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I'm still pretty new to objective-c.

As far as I can understand, any object I do not get from alloc, new, copy, or mutableCopy should be assumed to be in the autorelease pool.

I assume that also means that if I create a function that creates and returns a new instance of an object, I should place that in the autorelease pool before returning.

For example, I have a function that parses xml, and returns an object representing the data in the xml, that object should be in the autorelease pool before returning.

My primary concern is iPhone development, but a general answer would be appreciated.

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3 Answers 3

up vote 2 down vote accepted

You can do it both ways: either return an object that is owned by the caller, or return an object that is not owned by the caller (e.g., an autoreleased object). Regardless of which strategy you choose, follow the naming conventions. For instance,

- (NSString *)fullNameCopy {
    return [[NSString alloc] initWithFormat:@"%@ %@", self.firstName, self.LastName];
}

returns an NSString object that is owned by the caller. The method name is fullNameCopy, which follows the naming rules: a method that contains ‘copy’ in its name returns an object that’s owned by the caller. The return value is not placed in the autorelease pool.

Alternatively,

- (NSString *)fullName {
    return [NSString stringWithFormat:@"%@ %@", self.firstName, self.LastName];
}

or

- (NSString *)fullName {
    NSString *s = [[NSString alloc] initWithFormat:@"%@ %@", self.firstName, self.LastName];
    return [s autorelease];
}

return a string that is not owned by the caller, and the method name doesn’t contain alloc, new, or copy. The return value is autoreleased, hence it will be deallocated when the corresponding autorelease pool is drained unless the caller explicitly chooses to retain it.

That said, in your particular scenario, the second strategy — returning an object that is not owned by the caller — looks like a better solution. The caller will most likely either process the object immediately (so he won’t be interested in owning the object) or keep it in a property (which will most likely be either a copy or a retain property).

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Yep, your right. If you allocated memory in your function you are also responsible for releasing it. Because you are returning the allocated object, the only way for you to release it, in this situation, is by placing it in the autorelease pool, e.g.

return [newObject autorelease];

(edit)

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The first part of @Pete's question is exactly wrong. –  kubi Jan 22 '11 at 20:49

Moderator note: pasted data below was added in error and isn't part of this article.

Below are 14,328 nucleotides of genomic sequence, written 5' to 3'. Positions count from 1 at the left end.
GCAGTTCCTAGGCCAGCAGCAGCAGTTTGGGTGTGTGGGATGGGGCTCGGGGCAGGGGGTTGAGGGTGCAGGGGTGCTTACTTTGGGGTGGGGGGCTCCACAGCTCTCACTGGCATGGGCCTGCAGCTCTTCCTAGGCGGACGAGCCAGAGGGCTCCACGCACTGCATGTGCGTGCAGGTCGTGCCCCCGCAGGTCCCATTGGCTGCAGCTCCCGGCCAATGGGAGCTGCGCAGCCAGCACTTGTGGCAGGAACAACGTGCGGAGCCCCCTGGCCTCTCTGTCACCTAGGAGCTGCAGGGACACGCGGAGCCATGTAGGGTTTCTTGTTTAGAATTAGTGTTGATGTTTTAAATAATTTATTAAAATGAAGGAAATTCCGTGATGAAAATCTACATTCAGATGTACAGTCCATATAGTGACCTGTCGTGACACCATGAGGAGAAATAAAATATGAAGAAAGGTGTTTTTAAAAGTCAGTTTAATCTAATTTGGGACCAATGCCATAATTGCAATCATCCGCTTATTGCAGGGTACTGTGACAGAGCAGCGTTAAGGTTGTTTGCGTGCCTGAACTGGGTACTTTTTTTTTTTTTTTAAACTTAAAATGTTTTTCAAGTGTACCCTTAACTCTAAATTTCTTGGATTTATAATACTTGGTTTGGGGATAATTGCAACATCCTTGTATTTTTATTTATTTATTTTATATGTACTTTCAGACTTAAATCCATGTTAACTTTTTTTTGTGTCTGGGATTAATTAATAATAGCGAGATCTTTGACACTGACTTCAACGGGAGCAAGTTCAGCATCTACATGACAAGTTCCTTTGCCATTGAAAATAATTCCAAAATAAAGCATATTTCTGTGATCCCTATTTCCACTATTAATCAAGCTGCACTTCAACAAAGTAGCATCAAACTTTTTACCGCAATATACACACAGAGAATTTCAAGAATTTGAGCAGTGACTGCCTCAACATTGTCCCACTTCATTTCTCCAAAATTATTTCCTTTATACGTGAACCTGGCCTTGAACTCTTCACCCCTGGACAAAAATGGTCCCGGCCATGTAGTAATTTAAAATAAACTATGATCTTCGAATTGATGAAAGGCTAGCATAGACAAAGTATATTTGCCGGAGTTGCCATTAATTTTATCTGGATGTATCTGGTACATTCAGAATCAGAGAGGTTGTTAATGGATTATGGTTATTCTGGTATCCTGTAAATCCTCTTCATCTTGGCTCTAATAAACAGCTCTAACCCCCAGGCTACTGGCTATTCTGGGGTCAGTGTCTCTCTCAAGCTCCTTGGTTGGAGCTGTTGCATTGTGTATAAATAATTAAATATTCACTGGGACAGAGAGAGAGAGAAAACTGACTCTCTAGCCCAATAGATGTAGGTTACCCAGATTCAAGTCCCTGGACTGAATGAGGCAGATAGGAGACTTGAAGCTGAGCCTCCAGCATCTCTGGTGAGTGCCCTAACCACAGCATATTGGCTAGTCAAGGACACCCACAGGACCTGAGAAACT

Could you explain what problems you would into if placed in the autorelease? I really don't see the problem? –  boyfarrell Jan 22 '11 at 20:54
    
Actually I think, Pete just got it right. The convention is, any method that does not start with new, alloc or copy should return an autoreleased object. The caller of this method is then responsible for retaining it, if he wants to hold on to it. –  Marco Peluso Jan 22 '11 at 20:56
    
@kubi I think you read the question wrong. He understands how to write new, alloc or copy methods. @Pete is asking about other methods that his class implements, my answer stands I do believe. –  boyfarrell Jan 22 '11 at 21:13
1  
@boyfarrell, you're right, I did miss the not. If you make an edit to your answer I can remove my downvote. –  kubi Jan 23 '11 at 0:17
  1. You should read the Objective-C memory management guide.
  2. Any object returned from a new, alloc or copy method is yours. You own it and you must release it.
  3. Any object returned from any other method is in the autorelease pool. If you want to keep the object beyond your current scope, you must retain it.

The XML example is probably correct: If you're returning an object from a method and the name of that method does not contain new or copy in the name you should, by convention, return an autoreleased object.

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Actually I think, Pete just got it right. The convention is, any method that does not start with new, alloc or copy should return an autoreleased object. The caller of this method is then responsible for retaining it, if he wants to hold on to it. –  Marco Peluso Jan 22 '11 at 20:57
    
I think you have misread my post. I think you missed the "not" in "any object I do not get from alloc ...". But as I understand what you write, if I name my method "parse", then I should call autorelease before returning. if I name if "newUserFromXml", then I should not? –  Pete Jan 22 '11 at 20:59
    
And nice with the link, I have not read it yet, but will soon. –  Pete Jan 22 '11 at 21:00
    
Ah, you're right. I did miss the not. –  kubi Jan 23 '11 at 0:15
    
It is not always the case that an object returned by a method whose name doesn’t contain new, alloc, or copy is an autoreleased object. Apple’s documentation warns against thinking of them as autoreleased objects because that’s an implementation detail that is sometimes correct, sometimes not. Instead, it’s better to think of them as objects that are owned/not owned. –  Bavarious Jan 23 '11 at 0:38

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